In fact, I am sure that Betty's crostata probably hails from her mother's kitchen, one in which there is always a jar or two of homemade jam left from the previous summer. (Right now I have a jar of grape-strawberry in the fridge and my favorite, fichi-cacao (chocolate fig) in my cupboard from the last visit to Rome. Betty's mother always sends me home with marmellata and various other jars of homemade goodies.
You get the idea. The real Italian sweets, the kind your mom makes, are made with whatever you have on hand, which is why so many of them involve seasonal fruit. And always, a short crust, or 'pasta frolla'- heavy on the butter, light on the sugar.
There are as many recipes for the pastry as there are for pie crust, varying only slightly, so go with what works in your kitchen. But here is one I return to again and again, given to me by Betty so many years ago. It's still written in Italian so forgive the estimations on equivalents. Like I said, it's not so much about precision as it is presentation. Take this to a party and people will think you're an expert baker.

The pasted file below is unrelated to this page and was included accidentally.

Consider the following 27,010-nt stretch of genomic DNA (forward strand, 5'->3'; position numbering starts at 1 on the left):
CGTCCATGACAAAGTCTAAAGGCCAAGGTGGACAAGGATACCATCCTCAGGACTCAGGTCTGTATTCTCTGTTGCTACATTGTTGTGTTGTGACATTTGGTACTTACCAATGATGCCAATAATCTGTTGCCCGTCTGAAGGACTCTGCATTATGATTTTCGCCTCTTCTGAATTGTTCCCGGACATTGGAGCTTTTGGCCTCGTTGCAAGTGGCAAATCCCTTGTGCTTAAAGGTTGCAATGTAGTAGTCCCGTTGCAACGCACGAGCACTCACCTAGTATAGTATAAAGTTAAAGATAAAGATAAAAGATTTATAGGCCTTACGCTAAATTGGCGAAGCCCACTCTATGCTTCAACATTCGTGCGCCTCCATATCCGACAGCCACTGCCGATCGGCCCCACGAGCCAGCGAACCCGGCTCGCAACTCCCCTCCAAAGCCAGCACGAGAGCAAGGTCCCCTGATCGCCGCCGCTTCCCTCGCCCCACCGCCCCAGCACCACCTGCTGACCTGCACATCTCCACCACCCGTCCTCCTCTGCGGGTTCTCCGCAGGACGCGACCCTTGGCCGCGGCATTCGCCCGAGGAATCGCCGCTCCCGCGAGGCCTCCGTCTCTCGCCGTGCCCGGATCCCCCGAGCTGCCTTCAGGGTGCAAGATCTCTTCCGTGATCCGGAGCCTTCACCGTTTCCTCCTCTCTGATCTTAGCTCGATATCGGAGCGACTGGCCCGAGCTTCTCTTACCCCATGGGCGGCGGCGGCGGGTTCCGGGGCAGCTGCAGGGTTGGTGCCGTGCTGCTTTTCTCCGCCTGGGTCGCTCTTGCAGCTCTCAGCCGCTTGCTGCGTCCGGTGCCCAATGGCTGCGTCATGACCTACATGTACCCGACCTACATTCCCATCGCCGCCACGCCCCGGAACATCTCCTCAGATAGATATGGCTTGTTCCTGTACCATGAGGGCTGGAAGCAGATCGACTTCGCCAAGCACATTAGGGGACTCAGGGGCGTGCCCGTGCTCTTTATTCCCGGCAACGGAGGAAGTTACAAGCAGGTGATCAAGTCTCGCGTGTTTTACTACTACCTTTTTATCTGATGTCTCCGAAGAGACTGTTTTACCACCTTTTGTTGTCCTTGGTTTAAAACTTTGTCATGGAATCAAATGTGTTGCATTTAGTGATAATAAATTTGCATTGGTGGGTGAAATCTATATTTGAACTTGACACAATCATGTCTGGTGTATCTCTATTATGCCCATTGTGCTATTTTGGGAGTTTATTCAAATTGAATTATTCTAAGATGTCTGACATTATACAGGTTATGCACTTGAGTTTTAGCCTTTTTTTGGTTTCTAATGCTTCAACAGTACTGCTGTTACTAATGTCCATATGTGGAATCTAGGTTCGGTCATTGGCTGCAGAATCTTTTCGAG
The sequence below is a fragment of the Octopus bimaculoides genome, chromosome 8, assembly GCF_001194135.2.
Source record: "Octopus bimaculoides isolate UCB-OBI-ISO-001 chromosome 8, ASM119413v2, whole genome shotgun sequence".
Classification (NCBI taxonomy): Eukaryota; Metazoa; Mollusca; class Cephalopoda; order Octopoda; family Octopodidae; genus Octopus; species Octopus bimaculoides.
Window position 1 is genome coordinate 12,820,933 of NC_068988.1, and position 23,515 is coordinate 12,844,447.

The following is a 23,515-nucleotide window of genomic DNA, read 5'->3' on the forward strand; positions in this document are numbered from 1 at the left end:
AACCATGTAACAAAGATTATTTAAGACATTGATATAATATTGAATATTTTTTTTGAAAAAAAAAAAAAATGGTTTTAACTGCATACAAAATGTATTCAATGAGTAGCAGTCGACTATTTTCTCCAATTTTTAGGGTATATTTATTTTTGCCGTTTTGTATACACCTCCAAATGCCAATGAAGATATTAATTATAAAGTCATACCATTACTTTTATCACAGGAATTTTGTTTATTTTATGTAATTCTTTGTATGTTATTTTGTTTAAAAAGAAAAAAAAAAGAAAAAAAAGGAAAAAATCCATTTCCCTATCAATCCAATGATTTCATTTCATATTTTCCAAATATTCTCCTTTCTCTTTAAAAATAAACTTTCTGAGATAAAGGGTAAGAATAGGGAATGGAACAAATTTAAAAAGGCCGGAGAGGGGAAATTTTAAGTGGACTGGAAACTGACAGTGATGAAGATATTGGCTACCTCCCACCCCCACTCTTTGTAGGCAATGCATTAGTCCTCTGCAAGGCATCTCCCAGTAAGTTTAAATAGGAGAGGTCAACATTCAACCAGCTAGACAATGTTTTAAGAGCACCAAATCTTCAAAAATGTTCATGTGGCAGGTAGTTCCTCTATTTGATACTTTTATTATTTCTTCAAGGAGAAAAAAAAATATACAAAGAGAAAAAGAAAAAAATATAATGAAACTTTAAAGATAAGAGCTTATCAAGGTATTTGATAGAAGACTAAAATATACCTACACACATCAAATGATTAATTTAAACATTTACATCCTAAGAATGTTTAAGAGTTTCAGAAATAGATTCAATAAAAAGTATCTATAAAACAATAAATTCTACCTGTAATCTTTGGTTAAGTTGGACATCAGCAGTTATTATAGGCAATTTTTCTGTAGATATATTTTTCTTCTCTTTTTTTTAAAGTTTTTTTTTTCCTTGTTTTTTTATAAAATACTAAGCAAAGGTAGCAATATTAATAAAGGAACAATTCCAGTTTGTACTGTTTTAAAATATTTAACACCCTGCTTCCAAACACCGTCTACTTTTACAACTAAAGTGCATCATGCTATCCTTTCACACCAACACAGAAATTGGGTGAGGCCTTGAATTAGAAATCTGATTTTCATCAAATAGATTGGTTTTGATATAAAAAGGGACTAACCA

La crostata di Betty
1 1/2 sticks (12 T) chilled unsalted butter
1/4 c sugar
1 egg and 1 yolk
2 cups a.p. flour
pinch of salt
2 T cold water
1 1/2 cups jam (or fresh fruit if available)
1 t finely grated lemon peel
1/2 t almond extract
powdered sugar for sprinkling on top (optional)
Mix as you would pie crust, divide in half, wrap in plastic and chill at least one hour, up to one day. Roll dough out on floured surface, transfer to 9-in tart pan, or whatever you have, and press into sides. Stir jam or (cooked fruit), lemon and almond extract in bowl to blend. Spoon filling into crust in pan. Roll out remaining dough and cut into strips. Arrange them on top any way you like. Seal strips to crust and trim edges. Bake tart at 350 until golden, about 50 min. Can be made a day ahead. Cover and serve at room temp.
June 11, 2009
It is not every day that I get to throw a backyard party for my man's birthday (a milestone one this year, but I'm not saying how old --or young!) I thought the occasion merited an all-out grand celebration in the tradition of the Spanish who, in my opinion, are some first-rate party people.